## Differential equation selection and linear transformations

This may be vague, so I apologize.

I am interested in applied mathematics, so my question is about the process a scientist or engineer uses to determine what differential equation to use for a non-linear process. I am not familiar enough with describing non-linear processes to be able to give you an example, but from what I hear, nonlinear processes are everywhere around us. I have also read that a linear process's inputs are proportional to their outputs, and that they follow the superposition rule.

So, If I were to collect some experimental values on something like testing the height of a wave produced by different sized boats, I could develop a graph of height vs boat hull size. How would I determine if the data collected were linear or nonlinear? If nonlinear, regardless of the differential equation used, how would I transform this into a linear set of equations. So, my question is what constraints have to be met to make a nonlinear process linear? And what effect, does the number of variables play in this analysis?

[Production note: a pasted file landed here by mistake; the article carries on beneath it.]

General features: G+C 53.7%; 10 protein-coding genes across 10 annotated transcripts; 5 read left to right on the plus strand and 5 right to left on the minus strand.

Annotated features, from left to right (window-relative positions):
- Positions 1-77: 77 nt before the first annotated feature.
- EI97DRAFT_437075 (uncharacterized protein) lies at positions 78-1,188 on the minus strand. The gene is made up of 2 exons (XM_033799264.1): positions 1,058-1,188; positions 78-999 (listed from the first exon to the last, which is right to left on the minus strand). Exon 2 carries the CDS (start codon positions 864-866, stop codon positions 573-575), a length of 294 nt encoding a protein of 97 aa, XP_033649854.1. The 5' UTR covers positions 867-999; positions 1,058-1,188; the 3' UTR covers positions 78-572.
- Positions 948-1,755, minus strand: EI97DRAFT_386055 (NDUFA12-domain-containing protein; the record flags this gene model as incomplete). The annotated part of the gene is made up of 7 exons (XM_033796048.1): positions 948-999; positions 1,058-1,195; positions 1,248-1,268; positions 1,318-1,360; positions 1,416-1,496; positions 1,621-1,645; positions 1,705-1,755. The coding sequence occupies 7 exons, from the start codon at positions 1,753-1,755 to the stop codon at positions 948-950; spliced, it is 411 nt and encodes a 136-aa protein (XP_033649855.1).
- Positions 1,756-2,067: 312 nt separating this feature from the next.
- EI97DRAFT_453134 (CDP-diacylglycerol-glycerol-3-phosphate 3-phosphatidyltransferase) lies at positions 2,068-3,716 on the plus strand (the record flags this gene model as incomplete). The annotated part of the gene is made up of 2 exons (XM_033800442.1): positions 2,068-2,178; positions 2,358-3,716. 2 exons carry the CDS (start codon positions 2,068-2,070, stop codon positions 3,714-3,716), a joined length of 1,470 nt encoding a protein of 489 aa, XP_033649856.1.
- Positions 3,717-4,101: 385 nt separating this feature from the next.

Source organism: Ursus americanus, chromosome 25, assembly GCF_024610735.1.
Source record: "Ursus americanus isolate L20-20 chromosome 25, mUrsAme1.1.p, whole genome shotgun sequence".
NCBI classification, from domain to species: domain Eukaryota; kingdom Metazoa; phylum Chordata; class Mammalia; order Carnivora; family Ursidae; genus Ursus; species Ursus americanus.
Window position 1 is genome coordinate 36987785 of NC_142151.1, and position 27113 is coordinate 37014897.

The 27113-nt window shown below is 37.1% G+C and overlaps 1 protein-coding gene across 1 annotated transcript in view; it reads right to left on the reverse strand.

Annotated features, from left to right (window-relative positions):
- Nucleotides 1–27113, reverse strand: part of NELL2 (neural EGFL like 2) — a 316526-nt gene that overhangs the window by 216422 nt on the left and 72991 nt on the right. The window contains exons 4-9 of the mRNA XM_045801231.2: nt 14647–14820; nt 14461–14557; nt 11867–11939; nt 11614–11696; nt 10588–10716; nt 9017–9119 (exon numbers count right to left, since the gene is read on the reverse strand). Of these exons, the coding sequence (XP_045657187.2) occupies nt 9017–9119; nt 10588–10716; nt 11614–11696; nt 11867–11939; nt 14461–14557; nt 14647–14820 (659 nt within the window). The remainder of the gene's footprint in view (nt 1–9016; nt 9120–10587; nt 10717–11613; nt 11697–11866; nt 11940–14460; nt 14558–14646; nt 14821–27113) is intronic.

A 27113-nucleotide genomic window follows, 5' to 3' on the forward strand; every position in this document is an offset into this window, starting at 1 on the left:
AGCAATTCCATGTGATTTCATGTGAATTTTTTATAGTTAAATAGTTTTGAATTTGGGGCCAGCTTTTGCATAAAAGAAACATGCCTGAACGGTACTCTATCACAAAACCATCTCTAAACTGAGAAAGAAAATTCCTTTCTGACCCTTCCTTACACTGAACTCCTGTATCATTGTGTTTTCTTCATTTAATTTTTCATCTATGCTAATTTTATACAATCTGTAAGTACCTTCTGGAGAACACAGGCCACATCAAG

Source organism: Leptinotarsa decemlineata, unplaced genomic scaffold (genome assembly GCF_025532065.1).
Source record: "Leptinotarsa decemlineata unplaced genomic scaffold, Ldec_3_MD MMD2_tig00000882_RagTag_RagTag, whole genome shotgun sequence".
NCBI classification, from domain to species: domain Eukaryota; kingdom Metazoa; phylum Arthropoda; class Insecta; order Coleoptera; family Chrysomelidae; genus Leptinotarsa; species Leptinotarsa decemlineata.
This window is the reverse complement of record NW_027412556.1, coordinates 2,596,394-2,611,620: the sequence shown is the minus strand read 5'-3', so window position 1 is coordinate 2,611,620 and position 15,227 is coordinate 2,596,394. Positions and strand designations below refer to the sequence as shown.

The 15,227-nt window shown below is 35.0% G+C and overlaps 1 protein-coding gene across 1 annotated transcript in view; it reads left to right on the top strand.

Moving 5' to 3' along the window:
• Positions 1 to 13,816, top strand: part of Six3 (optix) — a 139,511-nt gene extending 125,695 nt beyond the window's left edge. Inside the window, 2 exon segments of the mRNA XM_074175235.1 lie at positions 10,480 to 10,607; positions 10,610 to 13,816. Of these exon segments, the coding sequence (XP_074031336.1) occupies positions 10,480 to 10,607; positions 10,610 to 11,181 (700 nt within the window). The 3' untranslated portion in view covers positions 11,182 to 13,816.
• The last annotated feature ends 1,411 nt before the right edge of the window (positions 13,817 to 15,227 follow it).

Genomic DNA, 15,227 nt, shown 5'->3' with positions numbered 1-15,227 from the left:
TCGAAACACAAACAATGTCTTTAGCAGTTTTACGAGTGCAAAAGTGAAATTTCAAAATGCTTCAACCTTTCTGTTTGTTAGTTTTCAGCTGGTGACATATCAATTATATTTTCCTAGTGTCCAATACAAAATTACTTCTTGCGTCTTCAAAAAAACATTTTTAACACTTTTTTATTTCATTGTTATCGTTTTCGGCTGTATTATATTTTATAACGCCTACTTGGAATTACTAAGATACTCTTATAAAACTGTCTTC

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 First, you should make a distinction between data analysis and modeling. If you have a set of data points like wave height vs boat hull size, you can plot it and try to find a function, linear or otherwise, that fits your data. This already gives you some idea about the complexity of the problem, but doesn't really give you a lot of physical insight. When you know more about the physical process governing the data, you can construct the differential equation. Some physical processes are linear (take a look at the wiki page for derivation of the wave equation), and some are nonlinear (like navier stokes), but even solutions of simple linear equations do not look linear. dy/dt=y for instance has y=A*exp(x) as a solution. The solution is nonlinear, but the equation is. When you end up with a nonlinear equation, you might be able to transform it to a linear equation and there are several ways of doing it. Most of these methods are connected somehow, but Cartan's equivalence method is one of them, as well as symmetry mappings. I'm not sure if this is what you're after.. Anyway, I don't really know what you're really after because as you said yourself, your question is rather broad/vague. If you are more specific, we can be too.

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